DeShong then discussed mRNA vaccines, and the various advantages of the mRNA technique. He explained that the mRNA, which is essentially the “factory” for the antigen, is readily grown using molecular biology techniques, does not require antigens to be grown in cells, does not require isolation or purification, and does not require that proteins be formulated into a vaccine, which could alter the structure of the protein. He then discussed the problems with this approach: mRNA is rapidly degraded in the body. mRNA must get inside a cell before it can produce proteins. There is no mechanism for the uptake of mRNA into cells. DeShong said “It’s a great idea…except it doesn’t work.”

He then stated that in combination with codon optimization, mRNA could be encapsulated in such a way that it was both protected from degradation and exhibit dramatically enhanced cellular uptake. He indicated that both BioNtek and Moderna used this encapsulation technique in the COVID-19 vaccines. DeShong indicated that the remainder of the talk would be about colloidal chemistry and the use of liposomes as encapsulants.

He explained the chemistry of liposome formation: free lipids rapidly forming a micelle, and micelles slowly converting into liposomes, or lipid nanoparticles, with a spherical lipid shell and a void inside. He discussed the optimization of liposomes for the delivery of mRNA, including the type of lipids, the stability of the liposomes, the size of the lipid “bubbles”, and micro-fluidic devices for producing uniform sizes.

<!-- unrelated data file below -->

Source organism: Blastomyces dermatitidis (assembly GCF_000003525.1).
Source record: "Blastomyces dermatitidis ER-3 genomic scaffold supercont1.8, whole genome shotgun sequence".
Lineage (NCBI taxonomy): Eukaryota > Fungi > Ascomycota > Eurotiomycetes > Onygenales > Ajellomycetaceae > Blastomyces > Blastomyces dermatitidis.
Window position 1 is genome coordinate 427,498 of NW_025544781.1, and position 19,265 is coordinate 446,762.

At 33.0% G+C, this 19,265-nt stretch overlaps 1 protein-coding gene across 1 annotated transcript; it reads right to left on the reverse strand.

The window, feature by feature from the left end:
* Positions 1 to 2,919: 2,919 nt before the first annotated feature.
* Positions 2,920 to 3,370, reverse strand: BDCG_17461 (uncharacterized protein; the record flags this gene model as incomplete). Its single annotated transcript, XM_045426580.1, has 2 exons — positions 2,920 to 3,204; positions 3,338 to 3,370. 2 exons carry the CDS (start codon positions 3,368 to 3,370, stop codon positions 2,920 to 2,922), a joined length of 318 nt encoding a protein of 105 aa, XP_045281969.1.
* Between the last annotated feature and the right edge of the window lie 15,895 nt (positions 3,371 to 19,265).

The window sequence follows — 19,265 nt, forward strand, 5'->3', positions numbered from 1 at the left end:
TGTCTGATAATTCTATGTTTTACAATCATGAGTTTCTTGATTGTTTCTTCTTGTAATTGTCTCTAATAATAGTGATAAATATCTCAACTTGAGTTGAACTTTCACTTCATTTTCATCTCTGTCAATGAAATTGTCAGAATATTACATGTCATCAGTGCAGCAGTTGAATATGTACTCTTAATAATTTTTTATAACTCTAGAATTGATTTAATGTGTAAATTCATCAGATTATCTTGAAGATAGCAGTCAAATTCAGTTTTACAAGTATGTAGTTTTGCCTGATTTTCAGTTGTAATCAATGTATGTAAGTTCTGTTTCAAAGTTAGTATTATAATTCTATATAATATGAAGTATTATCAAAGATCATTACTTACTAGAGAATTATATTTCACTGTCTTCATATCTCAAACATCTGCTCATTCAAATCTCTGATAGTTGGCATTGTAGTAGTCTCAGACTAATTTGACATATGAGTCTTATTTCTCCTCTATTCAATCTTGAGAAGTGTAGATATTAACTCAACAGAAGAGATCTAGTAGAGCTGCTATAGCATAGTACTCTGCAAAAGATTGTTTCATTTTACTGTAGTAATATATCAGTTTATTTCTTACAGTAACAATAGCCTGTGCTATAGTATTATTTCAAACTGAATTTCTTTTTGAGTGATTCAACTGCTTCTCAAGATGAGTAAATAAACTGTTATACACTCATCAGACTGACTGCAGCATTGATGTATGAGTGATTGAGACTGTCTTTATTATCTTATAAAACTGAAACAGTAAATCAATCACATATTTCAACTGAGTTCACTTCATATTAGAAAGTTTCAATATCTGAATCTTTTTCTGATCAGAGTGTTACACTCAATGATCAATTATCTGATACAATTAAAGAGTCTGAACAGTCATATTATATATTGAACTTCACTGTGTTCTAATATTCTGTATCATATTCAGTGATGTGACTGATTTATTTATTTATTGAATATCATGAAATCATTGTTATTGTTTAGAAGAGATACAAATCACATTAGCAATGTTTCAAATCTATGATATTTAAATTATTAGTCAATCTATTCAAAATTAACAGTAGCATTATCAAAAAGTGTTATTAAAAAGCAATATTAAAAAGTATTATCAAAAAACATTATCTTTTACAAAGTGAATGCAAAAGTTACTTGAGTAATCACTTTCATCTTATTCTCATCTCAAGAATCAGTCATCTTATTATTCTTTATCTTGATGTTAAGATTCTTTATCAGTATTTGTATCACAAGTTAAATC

He stated that there are currently more than 200 clinical trials being conducted using mRNA vaccines encapsulated in liposomes, and that encapsulated mRNA represents a paradigm shift in vaccine technology. He predicts that mRNA vaccines will replace all or most sub-unit vaccines in the near future.

DeShong then described more advanced liposomes made from common soaps, which are called surfactant vesicles. He indicated that these liposomes had many desirable properties, including: spontaneous formation in physiological saline, narrow size distribution (160 nm +/- 30 nm), stability of more than 5 years, ability to withstand higher temperatures, lower cost, and functionalizable surfaces.